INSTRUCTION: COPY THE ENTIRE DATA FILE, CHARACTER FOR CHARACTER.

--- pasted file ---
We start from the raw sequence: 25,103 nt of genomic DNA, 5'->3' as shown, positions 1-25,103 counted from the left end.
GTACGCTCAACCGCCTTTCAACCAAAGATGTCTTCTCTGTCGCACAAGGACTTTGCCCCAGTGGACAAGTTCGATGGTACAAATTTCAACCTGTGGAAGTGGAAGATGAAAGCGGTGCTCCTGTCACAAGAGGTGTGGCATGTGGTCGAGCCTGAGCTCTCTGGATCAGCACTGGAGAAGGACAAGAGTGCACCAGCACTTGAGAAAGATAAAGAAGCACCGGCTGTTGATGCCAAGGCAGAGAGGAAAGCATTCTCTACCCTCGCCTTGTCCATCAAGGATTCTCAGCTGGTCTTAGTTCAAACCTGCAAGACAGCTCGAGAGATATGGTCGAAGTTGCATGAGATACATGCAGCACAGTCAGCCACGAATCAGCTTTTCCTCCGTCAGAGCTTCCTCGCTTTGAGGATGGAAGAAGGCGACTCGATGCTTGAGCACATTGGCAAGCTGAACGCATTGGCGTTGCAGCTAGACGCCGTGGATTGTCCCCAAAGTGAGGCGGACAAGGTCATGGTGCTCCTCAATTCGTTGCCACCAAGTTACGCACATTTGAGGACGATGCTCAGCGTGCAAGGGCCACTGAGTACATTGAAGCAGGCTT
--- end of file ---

We start from the raw sequence: 25,103 nt of genomic DNA, 5'->3' as shown, positions 1-25,103 counted from the left end.
GTACGCTCAACCGCCTTTCAACCAAAGATGTCTTCTCTGTCGCACAAGGACTTTGCCCCAGTGGACAAGTTCGATGGTACAAATTTCAACCTGTGGAAGTGGAAGATGAAAGCGGTGCTCCTGTCACAAGAGGTGTGGCATGTGGTCGAGCCTGAGCTCTCTGGATCAGCACTGGAGAAGGACAAGAGTGCACCAGCACTTGAGAAAGATAAAGAAGCACCGGCTGTTGATGCCAAGGCAGAGAGGAAAGCATTCTCTACCCTCGCCTTGTCCATCAAGGATTCTCAGCTGGTCTTAGTTCAAACCTGCAAGACAGCTCGAGAGATATGGTCGAAGTTGCATGAGATACATGCAGCACAGTCAGCCACGAATCAGCTTTTCCTCCGTCAGAGCTTCCTCGCTTTGAGGATGGAAGAAGGCGACTCGATGCTTGAGCACATTGGCAAGCTGAACGCATTGGCGTTGCAGCTAGACGCCGTGGATTGTCCCCAAAGTGAGGCGGACAAGGTCATGGTGCTCCTCAATTCGTTGCCACCAAGTTACGCACATTTGAGGACGATGCTCAGCGTGCAAGGGCCACTGAGTACATTGAAGCAGGCTT